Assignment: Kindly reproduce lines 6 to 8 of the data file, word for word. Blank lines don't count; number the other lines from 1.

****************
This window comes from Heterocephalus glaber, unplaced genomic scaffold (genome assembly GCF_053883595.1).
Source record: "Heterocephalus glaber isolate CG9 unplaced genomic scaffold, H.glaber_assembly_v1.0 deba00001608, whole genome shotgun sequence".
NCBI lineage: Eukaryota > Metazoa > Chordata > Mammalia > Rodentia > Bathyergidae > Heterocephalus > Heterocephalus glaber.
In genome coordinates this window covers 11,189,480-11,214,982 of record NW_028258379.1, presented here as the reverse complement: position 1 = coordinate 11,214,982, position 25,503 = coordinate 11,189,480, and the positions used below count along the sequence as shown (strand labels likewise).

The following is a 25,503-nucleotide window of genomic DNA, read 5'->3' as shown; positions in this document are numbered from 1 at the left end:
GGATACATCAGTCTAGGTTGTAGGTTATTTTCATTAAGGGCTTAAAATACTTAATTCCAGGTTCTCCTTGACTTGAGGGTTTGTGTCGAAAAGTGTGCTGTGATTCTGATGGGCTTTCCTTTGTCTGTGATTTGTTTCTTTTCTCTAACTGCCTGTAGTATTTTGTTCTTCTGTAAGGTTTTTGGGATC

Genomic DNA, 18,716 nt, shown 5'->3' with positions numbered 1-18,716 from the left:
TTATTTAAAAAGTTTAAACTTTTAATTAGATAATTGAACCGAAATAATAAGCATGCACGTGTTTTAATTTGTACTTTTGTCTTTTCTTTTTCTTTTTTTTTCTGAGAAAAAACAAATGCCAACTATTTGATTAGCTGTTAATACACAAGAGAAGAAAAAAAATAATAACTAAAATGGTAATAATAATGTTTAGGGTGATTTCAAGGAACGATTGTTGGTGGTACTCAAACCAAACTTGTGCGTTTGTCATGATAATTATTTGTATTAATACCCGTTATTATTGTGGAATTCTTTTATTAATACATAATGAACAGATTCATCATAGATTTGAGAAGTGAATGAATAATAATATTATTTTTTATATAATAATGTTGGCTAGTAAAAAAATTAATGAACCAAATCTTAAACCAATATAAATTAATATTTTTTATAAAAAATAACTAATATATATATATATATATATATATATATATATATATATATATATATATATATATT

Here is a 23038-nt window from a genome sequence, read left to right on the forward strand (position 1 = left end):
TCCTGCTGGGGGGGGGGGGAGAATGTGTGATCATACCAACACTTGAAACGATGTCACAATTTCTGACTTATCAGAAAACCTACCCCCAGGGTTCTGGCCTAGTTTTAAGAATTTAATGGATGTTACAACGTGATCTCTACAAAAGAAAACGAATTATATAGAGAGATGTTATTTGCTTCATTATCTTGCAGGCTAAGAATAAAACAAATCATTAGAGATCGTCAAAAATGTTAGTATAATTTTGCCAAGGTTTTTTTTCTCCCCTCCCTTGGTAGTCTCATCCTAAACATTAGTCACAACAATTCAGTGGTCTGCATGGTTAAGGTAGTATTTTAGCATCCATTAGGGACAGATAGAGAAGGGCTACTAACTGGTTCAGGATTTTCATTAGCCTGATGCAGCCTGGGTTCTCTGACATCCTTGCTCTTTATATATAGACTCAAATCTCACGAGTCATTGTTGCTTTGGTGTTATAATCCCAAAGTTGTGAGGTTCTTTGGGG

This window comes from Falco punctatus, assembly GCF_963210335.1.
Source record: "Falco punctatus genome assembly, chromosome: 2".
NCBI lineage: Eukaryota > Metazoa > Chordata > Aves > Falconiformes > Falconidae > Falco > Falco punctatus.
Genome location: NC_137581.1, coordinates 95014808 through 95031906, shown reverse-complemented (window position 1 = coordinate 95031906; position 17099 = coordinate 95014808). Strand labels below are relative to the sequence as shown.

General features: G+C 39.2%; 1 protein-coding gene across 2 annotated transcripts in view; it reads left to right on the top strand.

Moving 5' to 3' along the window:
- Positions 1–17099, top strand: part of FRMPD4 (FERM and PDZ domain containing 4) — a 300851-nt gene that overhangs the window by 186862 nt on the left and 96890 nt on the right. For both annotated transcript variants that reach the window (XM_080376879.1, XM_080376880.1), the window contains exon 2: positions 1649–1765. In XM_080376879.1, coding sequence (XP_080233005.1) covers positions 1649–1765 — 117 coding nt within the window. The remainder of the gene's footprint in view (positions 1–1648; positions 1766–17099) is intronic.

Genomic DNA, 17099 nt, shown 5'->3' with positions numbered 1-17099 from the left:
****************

GGATACATCAGTCTAGGTTGTAGGTTATTTTCATTAAGGGCTTAAAATACTTAATTCCAGGTTCTCCTTGACTTGAGGGTTTGTGTCGAAAAGTGTGCTGTGATTCTGATGGGCTTTCCTTTGTCTGTGATTTGTTTCTTTTCTCTAACTGCCTGTAGTATTTTGTTCTTCTGTAAGGTTTTTGGGATC

Genomic DNA, 18,716 nt, shown 5'->3' with positions numbered 1-18,716 from the left:
TTATTTAAAAAGTTTAAACTTTTAATTAGATAATTGAACCGAAATAATAAGCATGCACGTGTTTTAATTTGTACTTTTGTCTTTTCTTTTTCTTTTTTTTTCTGAGAAAAAACAAATGCCAACTATTTGATTAGCTGTTAATACACAAGAGAAGAAAAAAAATAATAACTAAAATGGTAATAATAATGTTTAGGGTGATTTCAAGGAACGATTGTTGGTGGTACTCAAACCAAACTTGTGCGTTTGTCATGATAATTATTTGTATTAATACCCGTTATTATTGTGGAATTCTTTTATTAATACATAATGAACAGATTCATCATAGATTTGAGAAGTGAATGAATAATAATATTATTTTTTATATAATAATGTTGGCTAGTAAAAAAATTAATGAACCAAATCTTAAACCAATATAAATTAATATTTTTTATAAAAAATAACTAATATATATATATATATATATATATATATATATATATATATATATATATATATATT